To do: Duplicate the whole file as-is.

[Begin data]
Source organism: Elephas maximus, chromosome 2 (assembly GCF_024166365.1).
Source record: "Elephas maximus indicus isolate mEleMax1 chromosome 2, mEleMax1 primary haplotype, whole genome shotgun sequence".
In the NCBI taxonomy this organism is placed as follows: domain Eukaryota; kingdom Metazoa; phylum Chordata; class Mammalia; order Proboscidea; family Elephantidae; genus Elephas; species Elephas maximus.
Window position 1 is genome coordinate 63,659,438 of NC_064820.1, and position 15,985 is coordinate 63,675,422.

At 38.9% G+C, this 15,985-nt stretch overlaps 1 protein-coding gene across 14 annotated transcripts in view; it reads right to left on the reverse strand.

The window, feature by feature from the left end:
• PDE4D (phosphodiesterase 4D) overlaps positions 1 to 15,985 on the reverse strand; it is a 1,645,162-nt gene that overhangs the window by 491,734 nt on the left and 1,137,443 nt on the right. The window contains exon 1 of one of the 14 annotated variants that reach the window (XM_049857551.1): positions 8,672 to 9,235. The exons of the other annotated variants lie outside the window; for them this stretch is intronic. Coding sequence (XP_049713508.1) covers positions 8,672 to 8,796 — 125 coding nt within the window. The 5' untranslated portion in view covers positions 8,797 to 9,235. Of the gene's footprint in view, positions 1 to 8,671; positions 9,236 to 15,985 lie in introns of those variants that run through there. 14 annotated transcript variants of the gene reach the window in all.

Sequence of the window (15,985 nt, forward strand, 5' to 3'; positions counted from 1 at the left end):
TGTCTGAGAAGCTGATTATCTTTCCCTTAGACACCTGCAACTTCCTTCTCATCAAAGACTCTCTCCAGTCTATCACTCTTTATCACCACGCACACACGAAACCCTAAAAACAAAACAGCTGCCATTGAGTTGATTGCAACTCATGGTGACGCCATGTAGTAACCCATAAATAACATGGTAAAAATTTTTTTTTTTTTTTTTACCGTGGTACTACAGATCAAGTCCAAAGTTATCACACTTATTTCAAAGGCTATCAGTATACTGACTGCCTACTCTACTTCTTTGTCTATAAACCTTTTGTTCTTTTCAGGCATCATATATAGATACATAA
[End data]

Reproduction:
Source organism: Elephas maximus, chromosome 2 (assembly GCF_024166365.1).
Source record: "Elephas maximus indicus isolate mEleMax1 chromosome 2, mEleMax1 primary haplotype, whole genome shotgun sequence".
In the NCBI taxonomy this organism is placed as follows: domain Eukaryota; kingdom Metazoa; phylum Chordata; class Mammalia; order Proboscidea; family Elephantidae; genus Elephas; species Elephas maximus.
Window position 1 is genome coordinate 63,659,438 of NC_064820.1, and position 15,985 is coordinate 63,675,422.

At 38.9% G+C, this 15,985-nt stretch overlaps 1 protein-coding gene across 14 annotated transcripts in view; it reads right to left on the reverse strand.

The window, feature by feature from the left end:
• PDE4D (phosphodiesterase 4D) overlaps positions 1 to 15,985 on the reverse strand; it is a 1,645,162-nt gene that overhangs the window by 491,734 nt on the left and 1,137,443 nt on the right. The window contains exon 1 of one of the 14 annotated variants that reach the window (XM_049857551.1): positions 8,672 to 9,235. The exons of the other annotated variants lie outside the window; for them this stretch is intronic. Coding sequence (XP_049713508.1) covers positions 8,672 to 8,796 — 125 coding nt within the window. The 5' untranslated portion in view covers positions 8,797 to 9,235. Of the gene's footprint in view, positions 1 to 8,671; positions 9,236 to 15,985 lie in introns of those variants that run through there. 14 annotated transcript variants of the gene reach the window in all.

Sequence of the window (15,985 nt, forward strand, 5' to 3'; positions counted from 1 at the left end):
TGTCTGAGAAGCTGATTATCTTTCCCTTAGACACCTGCAACTTCCTTCTCATCAAAGACTCTCTCCAGTCTATCACTCTTTATCACCACGCACACACGAAACCCTAAAAACAAAACAGCTGCCATTGAGTTGATTGCAACTCATGGTGACGCCATGTAGTAACCCATAAATAACATGGTAAAAATTTTTTTTTTTTTTTTTACCGTGGTACTACAGATCAAGTCCAAAGTTATCACACTTATTTCAAAGGCTATCAGTATACTGACTGCCTACTCTACTTCTTTGTCTATAAACCTTTTGTTCTTTTCAGGCATCATATATAGATACATAA